Of course, I am not alone in this. I have spent the last few months compulsively making myself aware of how not-alone I am; I read every harassment and assault story that crosses my twitter feed, hoping each narrative will be the one that makes me feel some sort of collective belonging, that somehow mitigates my pain. This compulsion in fact makes me feel worse, but I’m not alone in that, either. As Jo Livingstone writes, “…all pain is isolating, and the trauma of sexual assault is specifically very isolating. It is a pain that is almost always experienced alone, that drives you into yourself and away from others. So it is a strange kind of paradox that, when a whole culture is exerting itself to acknowledge and redress your pain, it causes further pain, more isolation.”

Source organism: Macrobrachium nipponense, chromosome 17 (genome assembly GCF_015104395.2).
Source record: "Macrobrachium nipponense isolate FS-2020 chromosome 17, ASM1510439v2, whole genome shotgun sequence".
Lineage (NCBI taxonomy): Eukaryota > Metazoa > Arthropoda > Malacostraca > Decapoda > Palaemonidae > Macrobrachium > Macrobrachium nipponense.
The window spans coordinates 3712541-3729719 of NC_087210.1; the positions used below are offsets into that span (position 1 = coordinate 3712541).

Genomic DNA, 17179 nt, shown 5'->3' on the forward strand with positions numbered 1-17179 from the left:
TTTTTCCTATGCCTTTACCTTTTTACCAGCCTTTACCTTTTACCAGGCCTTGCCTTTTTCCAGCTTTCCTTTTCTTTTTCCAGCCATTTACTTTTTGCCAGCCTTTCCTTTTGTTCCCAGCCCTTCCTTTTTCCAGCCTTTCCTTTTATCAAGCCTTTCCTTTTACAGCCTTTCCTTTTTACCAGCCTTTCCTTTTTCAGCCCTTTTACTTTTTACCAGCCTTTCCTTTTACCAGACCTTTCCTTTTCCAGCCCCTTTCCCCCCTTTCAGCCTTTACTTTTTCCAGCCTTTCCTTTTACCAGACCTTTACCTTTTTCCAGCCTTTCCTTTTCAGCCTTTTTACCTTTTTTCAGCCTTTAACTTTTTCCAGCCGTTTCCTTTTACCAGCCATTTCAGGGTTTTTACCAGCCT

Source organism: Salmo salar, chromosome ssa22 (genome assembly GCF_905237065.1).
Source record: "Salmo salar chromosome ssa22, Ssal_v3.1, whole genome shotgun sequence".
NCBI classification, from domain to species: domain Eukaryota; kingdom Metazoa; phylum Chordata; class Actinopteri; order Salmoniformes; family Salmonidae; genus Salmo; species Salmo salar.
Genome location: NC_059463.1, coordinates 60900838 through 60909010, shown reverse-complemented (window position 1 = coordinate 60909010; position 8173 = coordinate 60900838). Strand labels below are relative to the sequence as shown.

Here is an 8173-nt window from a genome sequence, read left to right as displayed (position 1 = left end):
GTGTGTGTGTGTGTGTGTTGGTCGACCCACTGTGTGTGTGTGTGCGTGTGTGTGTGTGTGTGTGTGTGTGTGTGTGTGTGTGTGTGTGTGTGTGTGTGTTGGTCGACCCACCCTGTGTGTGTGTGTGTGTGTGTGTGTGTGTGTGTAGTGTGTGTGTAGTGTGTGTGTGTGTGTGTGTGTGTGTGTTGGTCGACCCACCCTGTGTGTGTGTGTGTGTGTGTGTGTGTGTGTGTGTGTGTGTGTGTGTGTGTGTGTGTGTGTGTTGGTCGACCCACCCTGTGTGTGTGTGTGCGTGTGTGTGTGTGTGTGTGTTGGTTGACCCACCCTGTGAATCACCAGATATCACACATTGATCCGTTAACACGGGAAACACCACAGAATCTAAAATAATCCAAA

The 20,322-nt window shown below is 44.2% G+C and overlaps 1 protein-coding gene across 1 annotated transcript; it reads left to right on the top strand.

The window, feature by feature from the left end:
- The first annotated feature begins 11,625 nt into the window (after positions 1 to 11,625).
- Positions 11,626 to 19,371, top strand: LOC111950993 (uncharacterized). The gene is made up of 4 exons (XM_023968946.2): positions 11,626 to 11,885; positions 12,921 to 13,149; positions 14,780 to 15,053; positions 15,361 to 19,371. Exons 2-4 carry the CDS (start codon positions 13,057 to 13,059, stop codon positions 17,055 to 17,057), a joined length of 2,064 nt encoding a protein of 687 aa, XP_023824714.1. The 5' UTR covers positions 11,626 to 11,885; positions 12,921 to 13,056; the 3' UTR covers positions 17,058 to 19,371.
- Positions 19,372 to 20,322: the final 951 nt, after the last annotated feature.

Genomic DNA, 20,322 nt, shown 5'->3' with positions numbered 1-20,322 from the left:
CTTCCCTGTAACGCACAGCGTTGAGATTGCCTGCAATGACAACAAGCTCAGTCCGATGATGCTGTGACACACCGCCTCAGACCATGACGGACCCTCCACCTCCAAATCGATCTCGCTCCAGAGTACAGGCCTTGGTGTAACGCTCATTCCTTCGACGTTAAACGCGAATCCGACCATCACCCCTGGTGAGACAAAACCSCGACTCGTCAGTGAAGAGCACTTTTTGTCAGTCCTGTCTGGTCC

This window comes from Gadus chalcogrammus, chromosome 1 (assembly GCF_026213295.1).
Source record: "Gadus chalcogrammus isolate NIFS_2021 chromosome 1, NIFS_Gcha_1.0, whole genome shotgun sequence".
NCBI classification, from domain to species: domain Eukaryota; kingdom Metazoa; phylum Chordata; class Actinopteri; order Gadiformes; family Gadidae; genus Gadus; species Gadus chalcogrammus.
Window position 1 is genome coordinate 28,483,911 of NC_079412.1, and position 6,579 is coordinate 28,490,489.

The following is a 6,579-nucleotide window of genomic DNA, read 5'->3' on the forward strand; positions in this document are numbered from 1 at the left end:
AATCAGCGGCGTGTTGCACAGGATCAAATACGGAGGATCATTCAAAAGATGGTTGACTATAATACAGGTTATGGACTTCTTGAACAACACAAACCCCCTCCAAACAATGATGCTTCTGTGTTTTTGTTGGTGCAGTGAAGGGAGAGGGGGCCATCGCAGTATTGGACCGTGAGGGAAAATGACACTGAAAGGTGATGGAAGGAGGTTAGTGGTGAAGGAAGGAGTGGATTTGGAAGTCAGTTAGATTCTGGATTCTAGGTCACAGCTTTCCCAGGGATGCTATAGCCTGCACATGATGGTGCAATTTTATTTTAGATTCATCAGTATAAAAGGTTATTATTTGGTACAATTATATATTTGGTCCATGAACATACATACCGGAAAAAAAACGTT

In an effort to mitigate my pain, my isolation, I spend an hour each week talking to a therapist in circles and nonlinear fragments. I return to the same details over and over; I jump backward and forward in time; I forget significant moments and remember them in the car afterward, in my bed three nights later; I tell myself that I will mention them in my next session and never do because I get distracted by another memory I did not anticipate. As I try to create a narrative of what has happened—what is happening, what will happen—I am acutely aware of how inadequate and incoherent my efforts are. My expectations that I could explain myself cogently are of course unrealistic, a product of placing myself in a linear teleology of recovery that I wish were real.